Monitoring the Urban Forest: A National Network for Researcher-Practitioner Partnerships

193 views

Published on

Monitoring the Urban Forest: A National Network for Researcher-Practitioner Partnerships

Lara Roman, UC Berkley

Published in: Technology
0 Comments
0 Likes
Statistics
Notes
  • Be the first to comment

  • Be the first to like this

No Downloads
Views
Total views
193
On SlideShare
0
From Embeds
0
Number of Embeds
12
Actions
Shares
0
Downloads
2
Comments
0
Likes
0
Embeds 0
No embeds

No notes for slide

Monitoring the Urban Forest: A National Network for Researcher-Practitioner Partnerships

  1. 1. Monitoring the Urban Forest: A National Network for ResearcherPractitioner Partnerships 7 November 2013 Lara Roman, USDA Forest Service
  2. 2. Sacramento Shade Tree Program Reduce energy use through tree shade
  3. 3. 1.0 0.8 0.6 0.4 0.2 6.6% annual mortality 0.0 survivorship survivorship survivorship 71% survivorship (5 yrs) 0 1 500 2 10003 4 1500 time time (yearssince planting) (years since planting) time 5 2000
  4. 4. 1.0 0.6 0.2 0.4 unstable homeowners: 9.3% annual mortality stable homeownership PropertyStable2007Last=stable unstable homeownership PropertyStable2007Last=unstable 0.0 survivorship survivorship survivorship 0.8 stable homeowners: 5.2% annual mortality 0 1 500 2 1000 3 4 1500 time (years since time time (years sinceplanting) planting) 5 2000
  5. 5. West Oakland Street Trees Roman et al. 2013
  6. 6. Size-based Mortality 0.0600 0.0555 (n=572) annual mortality annual mortality rate 0.0500 0.0400 0.0300 0.0157 (n=158) 0.0200 0.0155 (n=133) 0.0085 (n=48) 0.0100 0.0114 (n=18) 0.0000 (n=11) 0.0000 [00.1,7.6] [07.7,15.2] [15.3,30.5] [30.6,45.7] DBH size class (cm) DBH size class [45.8,61.0] [>61.1]
  7. 7. Standing Dead Trees • Net population increase: 17% • Avg. proportion standing dead: 2% • Avg. proportion dead trees removed: 57%
  8. 8. Outline • • • • UTGL background Survey of practitioner-driven monitoring New monitoring protocols Data sets
  9. 9. Practitioner-driven urban tree monitoring: A national survey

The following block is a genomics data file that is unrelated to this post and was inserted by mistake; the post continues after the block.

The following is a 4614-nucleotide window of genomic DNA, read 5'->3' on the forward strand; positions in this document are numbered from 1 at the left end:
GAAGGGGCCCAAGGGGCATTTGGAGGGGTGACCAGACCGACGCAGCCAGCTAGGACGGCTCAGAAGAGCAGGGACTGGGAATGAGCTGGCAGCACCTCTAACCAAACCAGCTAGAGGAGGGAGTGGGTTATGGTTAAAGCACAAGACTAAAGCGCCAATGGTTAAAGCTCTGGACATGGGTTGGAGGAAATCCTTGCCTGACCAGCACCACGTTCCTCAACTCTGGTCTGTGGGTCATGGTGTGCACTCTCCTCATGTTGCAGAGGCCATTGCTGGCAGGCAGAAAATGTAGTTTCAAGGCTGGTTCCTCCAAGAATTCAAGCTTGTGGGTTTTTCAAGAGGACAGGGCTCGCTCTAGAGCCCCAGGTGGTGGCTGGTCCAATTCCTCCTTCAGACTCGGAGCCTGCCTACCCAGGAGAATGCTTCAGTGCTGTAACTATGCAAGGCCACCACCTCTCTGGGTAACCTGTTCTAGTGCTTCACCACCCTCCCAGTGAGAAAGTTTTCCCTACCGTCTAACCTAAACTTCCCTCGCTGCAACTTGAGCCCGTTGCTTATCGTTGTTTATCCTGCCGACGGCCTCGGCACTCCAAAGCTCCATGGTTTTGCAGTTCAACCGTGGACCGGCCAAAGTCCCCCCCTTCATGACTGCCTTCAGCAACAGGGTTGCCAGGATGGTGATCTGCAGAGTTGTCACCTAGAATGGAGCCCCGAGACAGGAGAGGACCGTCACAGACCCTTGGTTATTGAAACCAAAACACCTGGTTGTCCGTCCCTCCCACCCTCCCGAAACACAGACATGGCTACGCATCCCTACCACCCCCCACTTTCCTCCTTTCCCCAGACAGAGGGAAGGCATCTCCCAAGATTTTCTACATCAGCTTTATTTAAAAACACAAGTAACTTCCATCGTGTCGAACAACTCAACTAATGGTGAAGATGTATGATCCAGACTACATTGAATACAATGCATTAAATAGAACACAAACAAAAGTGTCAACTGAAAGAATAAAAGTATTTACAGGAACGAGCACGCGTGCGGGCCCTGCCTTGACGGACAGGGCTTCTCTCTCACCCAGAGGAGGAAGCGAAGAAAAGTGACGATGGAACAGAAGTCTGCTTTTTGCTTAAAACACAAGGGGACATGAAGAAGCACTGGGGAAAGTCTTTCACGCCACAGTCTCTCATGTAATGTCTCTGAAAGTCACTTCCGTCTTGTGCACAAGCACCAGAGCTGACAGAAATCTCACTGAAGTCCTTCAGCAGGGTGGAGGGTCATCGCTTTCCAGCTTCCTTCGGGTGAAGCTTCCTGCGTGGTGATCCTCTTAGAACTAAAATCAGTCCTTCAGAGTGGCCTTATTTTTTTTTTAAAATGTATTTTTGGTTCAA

10. 10. Survey goals • Why do local organizations engage in urban tree monitoring? • How do these organizations conduct monitoring projects? • What are the common challenges? • How can researchers assist?
  11. 11. Reasons for monitoring • Track mortality, health & growth • Proactive tree care & management • Monitoring required by grant or contract
  12. 12. Reasons for monitoring • Track mortality, health & growth • Proactive tree care & management • Monitoring required by grant or contract “The sense that we were losing trees as fast as they were being planted made [us] want to see whether that was true, so getting some data together was essential to know if we were in fact gaining or losing ground.”
  13. 13. Monitoring methods • Limited external assistance • Field crews – Program staff – Volunteers – Arborists
  14. 14. Challenges • Resource limitation – 50% of organizations ≤ 6 staff • • • • Data management & technology Developing protocols Field crew training Implementing field work
  15. 15. “This is a great place to start. Update everyone as to your findings and get everyone together to talk about it.”
  16. 16. Urban tree monitoring protocols
  17. 17. New monitoring protocols • How are these protocols different? – Emphasis on locational accuracy – Longitudinal data – Training materials – Bottom-up process
  18. 18. Guiding principles • Keep it simple • Make it flexible • Seek input from practitioners • Answer key research questions • Promote management objectives
  19. 19. MANAGEMENT Data Set stewardship, program staff and funding resources TREE Data Set tree size, health, pests & diseases MINIMUM Data Set date, location, species , DBH COMMUNITY Data Set income, housing, educa tion, crime SITE Data Set sidewalks, roads, b uildings, soils
  20. 20. Minimum data set Project data Field crew Date
  21. 21. Minimum data set Project data Location data Field crew Date Location Site type Land use
  22. 22. Minimum data set Project data Location data Tree data Field crew Date Location Site type Land use Species DBH Mortality status Condition rating
  23. 23. Location: NYC example 1 AS 108 1st ST 108 2 AS 108 1st ST 1A 2A 1F 102 1 SA 2F 1st STREET 1 SX 1X 1st AV 100 101 102 2nd AV 102 103 1F X X X 104 106 1S 108 1S 2S 1F 2F 2S
  24. 24. Final products Training & Project Management • Technical manual • Field guide • Project set-up “choose your own adventure” • FAQ • Training materials Data Management • Mobile apps, field sheets • Relational database
  25. 25. Conclusions • The value of longitudinal data • Need for better monitoring tools • Collaborative process
  26. 26. www.urbantreegrowth.org lroman@fs.fed.us

×